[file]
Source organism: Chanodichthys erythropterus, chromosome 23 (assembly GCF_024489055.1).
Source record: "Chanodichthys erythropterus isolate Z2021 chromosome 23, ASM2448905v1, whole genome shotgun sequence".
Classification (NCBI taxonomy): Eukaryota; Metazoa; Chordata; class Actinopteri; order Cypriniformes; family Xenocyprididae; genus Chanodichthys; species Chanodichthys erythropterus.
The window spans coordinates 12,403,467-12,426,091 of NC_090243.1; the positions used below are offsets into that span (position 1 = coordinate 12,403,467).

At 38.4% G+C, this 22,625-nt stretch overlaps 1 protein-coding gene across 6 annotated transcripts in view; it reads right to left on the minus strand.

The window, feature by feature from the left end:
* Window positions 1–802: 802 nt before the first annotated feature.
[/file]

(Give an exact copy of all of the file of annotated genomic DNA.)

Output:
Source organism: Chanodichthys erythropterus, chromosome 23 (assembly GCF_024489055.1).
Source record: "Chanodichthys erythropterus isolate Z2021 chromosome 23, ASM2448905v1, whole genome shotgun sequence".
Classification (NCBI taxonomy): Eukaryota; Metazoa; Chordata; class Actinopteri; order Cypriniformes; family Xenocyprididae; genus Chanodichthys; species Chanodichthys erythropterus.
The window spans coordinates 12,403,467-12,426,091 of NC_090243.1; the positions used below are offsets into that span (position 1 = coordinate 12,403,467).

At 38.4% G+C, this 22,625-nt stretch overlaps 1 protein-coding gene across 6 annotated transcripts in view; it reads right to left on the minus strand.

The window, feature by feature from the left end:
* Window positions 1–802: 802 nt before the first annotated feature.